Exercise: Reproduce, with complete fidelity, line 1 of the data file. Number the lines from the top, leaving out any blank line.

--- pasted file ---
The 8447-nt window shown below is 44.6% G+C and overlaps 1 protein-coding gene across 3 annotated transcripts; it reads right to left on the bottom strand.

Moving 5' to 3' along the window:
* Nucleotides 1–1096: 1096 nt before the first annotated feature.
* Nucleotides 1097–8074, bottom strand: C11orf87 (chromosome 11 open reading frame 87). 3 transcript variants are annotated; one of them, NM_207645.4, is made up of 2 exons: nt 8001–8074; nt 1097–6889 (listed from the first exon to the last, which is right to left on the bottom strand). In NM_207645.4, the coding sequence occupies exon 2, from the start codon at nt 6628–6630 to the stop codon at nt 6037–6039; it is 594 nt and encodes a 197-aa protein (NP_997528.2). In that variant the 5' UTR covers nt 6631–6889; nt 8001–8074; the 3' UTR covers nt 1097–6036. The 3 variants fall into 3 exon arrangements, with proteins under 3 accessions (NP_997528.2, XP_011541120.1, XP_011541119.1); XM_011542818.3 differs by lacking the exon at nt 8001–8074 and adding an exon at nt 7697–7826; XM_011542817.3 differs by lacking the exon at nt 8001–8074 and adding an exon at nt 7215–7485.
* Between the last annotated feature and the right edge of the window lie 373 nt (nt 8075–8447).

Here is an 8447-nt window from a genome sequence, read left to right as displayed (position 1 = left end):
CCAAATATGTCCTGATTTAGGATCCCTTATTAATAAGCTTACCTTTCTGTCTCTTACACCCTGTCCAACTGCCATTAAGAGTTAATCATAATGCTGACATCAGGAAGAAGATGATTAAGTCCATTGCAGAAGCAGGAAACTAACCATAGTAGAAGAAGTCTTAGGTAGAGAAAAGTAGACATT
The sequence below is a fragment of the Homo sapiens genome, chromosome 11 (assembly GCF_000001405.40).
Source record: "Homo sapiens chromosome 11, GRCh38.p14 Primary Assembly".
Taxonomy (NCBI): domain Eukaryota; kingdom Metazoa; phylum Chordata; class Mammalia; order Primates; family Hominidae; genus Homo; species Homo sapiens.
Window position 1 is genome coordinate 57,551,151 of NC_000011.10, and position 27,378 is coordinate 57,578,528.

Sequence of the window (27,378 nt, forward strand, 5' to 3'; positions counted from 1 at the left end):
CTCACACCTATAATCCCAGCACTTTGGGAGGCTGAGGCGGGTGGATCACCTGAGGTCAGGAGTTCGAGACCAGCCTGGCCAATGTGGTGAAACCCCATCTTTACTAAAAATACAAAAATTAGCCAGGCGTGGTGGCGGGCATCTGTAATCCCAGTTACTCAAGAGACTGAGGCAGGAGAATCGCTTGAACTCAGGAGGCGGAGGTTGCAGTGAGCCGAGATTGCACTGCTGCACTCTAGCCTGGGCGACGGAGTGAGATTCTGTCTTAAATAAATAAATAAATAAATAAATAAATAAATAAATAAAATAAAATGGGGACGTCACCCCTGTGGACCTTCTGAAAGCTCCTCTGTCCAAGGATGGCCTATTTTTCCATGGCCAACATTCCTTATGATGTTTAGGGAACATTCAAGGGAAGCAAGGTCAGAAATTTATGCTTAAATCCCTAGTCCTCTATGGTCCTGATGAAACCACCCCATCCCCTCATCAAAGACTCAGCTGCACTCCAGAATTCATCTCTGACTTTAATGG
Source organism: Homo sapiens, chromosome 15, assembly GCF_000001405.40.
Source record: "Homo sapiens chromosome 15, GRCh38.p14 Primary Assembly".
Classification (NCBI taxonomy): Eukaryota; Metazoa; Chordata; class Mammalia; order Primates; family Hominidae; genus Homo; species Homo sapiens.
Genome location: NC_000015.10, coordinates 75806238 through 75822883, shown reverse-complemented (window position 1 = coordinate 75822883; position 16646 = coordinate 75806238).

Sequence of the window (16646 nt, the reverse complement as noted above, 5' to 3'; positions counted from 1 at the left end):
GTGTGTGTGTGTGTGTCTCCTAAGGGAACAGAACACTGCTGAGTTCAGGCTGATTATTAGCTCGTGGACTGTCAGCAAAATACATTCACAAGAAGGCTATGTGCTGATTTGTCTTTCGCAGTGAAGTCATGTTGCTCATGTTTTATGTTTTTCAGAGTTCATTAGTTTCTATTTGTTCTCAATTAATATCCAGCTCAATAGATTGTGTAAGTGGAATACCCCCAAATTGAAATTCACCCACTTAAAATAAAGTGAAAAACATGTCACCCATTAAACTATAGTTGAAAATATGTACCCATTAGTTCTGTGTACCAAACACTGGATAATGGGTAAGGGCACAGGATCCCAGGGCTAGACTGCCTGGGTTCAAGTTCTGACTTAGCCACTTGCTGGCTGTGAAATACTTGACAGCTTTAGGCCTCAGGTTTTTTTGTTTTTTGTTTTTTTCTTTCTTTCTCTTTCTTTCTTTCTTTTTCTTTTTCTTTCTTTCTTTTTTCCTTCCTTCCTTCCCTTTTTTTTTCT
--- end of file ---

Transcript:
The 8447-nt window shown below is 44.6% G+C and overlaps 1 protein-coding gene across 3 annotated transcripts; it reads right to left on the bottom strand.